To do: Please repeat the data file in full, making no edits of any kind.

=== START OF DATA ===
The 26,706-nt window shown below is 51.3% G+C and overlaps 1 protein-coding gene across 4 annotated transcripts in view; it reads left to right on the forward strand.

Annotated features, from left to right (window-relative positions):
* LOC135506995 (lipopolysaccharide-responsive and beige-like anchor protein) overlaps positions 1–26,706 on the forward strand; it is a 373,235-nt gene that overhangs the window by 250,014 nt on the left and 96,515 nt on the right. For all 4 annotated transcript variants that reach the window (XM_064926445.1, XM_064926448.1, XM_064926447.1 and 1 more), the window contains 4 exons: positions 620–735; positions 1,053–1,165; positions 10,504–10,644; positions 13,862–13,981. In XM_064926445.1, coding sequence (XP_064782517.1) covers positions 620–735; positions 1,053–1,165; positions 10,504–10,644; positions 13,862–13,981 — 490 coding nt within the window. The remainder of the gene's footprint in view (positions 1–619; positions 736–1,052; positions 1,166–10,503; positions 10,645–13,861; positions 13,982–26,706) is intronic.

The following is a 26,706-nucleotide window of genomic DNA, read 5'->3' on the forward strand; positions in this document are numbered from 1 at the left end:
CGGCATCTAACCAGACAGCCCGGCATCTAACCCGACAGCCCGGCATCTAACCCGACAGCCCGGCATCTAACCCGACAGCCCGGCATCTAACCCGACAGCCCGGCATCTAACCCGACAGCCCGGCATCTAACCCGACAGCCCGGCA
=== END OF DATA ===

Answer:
The 26,706-nt window shown below is 51.3% G+C and overlaps 1 protein-coding gene across 4 annotated transcripts in view; it reads left to right on the forward strand.

Annotated features, from left to right (window-relative positions):
* LOC135506995 (lipopolysaccharide-responsive and beige-like anchor protein) overlaps positions 1–26,706 on the forward strand; it is a 373,235-nt gene that overhangs the window by 250,014 nt on the left and 96,515 nt on the right. For all 4 annotated transcript variants that reach the window (XM_064926445.1, XM_064926448.1, XM_064926447.1 and 1 more), the window contains 4 exons: positions 620–735; positions 1,053–1,165; positions 10,504–10,644; positions 13,862–13,981. In XM_064926445.1, coding sequence (XP_064782517.1) covers positions 620–735; positions 1,053–1,165; positions 10,504–10,644; positions 13,862–13,981 — 490 coding nt within the window. The remainder of the gene's footprint in view (positions 1–619; positions 736–1,052; positions 1,166–10,503; positions 10,645–13,861; positions 13,982–26,706) is intronic.

The following is a 26,706-nucleotide window of genomic DNA, read 5'->3' on the forward strand; positions in this document are numbered from 1 at the left end:
CGGCATCTAACCAGACAGCCCGGCATCTAACCCGACAGCCCGGCATCTAACCCGACAGCCCGGCATCTAACCCGACAGCCCGGCATCTAACCCGACAGCCCGGCATCTAACCCGACAGCCCGGCATCTAACCCGACAGCCCGGCA